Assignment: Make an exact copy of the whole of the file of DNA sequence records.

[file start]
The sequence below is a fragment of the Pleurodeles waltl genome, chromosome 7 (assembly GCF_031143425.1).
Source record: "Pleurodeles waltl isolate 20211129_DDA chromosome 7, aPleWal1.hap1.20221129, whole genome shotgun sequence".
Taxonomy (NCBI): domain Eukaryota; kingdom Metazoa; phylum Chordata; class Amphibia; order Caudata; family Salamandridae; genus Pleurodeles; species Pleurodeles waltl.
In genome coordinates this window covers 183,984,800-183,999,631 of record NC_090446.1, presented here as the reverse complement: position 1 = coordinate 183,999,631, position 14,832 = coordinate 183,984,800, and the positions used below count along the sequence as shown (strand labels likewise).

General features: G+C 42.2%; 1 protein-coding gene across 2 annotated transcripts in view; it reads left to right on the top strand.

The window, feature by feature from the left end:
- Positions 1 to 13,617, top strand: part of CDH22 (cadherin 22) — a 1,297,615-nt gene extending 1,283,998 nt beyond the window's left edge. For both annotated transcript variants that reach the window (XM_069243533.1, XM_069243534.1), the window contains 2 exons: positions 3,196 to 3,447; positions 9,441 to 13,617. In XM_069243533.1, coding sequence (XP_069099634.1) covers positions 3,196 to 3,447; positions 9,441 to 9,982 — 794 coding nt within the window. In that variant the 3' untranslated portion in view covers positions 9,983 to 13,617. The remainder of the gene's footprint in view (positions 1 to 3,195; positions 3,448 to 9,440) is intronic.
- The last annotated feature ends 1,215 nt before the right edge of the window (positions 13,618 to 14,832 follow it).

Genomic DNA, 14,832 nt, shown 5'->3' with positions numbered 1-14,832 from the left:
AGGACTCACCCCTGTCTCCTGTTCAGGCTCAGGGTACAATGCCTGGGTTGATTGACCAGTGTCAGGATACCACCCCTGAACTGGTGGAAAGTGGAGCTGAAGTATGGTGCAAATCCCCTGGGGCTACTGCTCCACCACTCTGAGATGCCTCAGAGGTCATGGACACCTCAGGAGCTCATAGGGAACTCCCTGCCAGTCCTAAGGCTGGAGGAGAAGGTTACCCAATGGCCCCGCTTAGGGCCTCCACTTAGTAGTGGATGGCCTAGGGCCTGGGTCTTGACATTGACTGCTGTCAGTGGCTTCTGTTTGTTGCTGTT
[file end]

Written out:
The sequence below is a fragment of the Pleurodeles waltl genome, chromosome 7 (assembly GCF_031143425.1).
Source record: "Pleurodeles waltl isolate 20211129_DDA chromosome 7, aPleWal1.hap1.20221129, whole genome shotgun sequence".
Taxonomy (NCBI): domain Eukaryota; kingdom Metazoa; phylum Chordata; class Amphibia; order Caudata; family Salamandridae; genus Pleurodeles; species Pleurodeles waltl.
In genome coordinates this window covers 183,984,800-183,999,631 of record NC_090446.1, presented here as the reverse complement: position 1 = coordinate 183,999,631, position 14,832 = coordinate 183,984,800, and the positions used below count along the sequence as shown (strand labels likewise).

General features: G+C 42.2%; 1 protein-coding gene across 2 annotated transcripts in view; it reads left to right on the top strand.

The window, feature by feature from the left end:
- Positions 1 to 13,617, top strand: part of CDH22 (cadherin 22) — a 1,297,615-nt gene extending 1,283,998 nt beyond the window's left edge. For both annotated transcript variants that reach the window (XM_069243533.1, XM_069243534.1), the window contains 2 exons: positions 3,196 to 3,447; positions 9,441 to 13,617. In XM_069243533.1, coding sequence (XP_069099634.1) covers positions 3,196 to 3,447; positions 9,441 to 9,982 — 794 coding nt within the window. In that variant the 3' untranslated portion in view covers positions 9,983 to 13,617. The remainder of the gene's footprint in view (positions 1 to 3,195; positions 3,448 to 9,440) is intronic.
- The last annotated feature ends 1,215 nt before the right edge of the window (positions 13,618 to 14,832 follow it).

Genomic DNA, 14,832 nt, shown 5'->3' with positions numbered 1-14,832 from the left:
AGGACTCACCCCTGTCTCCTGTTCAGGCTCAGGGTACAATGCCTGGGTTGATTGACCAGTGTCAGGATACCACCCCTGAACTGGTGGAAAGTGGAGCTGAAGTATGGTGCAAATCCCCTGGGGCTACTGCTCCACCACTCTGAGATGCCTCAGAGGTCATGGACACCTCAGGAGCTCATAGGGAACTCCCTGCCAGTCCTAAGGCTGGAGGAGAAGGTTACCCAATGGCCCCGCTTAGGGCCTCCACTTAGTAGTGGATGGCCTAGGGCCTGGGTCTTGACATTGACTGCTGTCAGTGGCTTCTGTTTGTTGCTGTT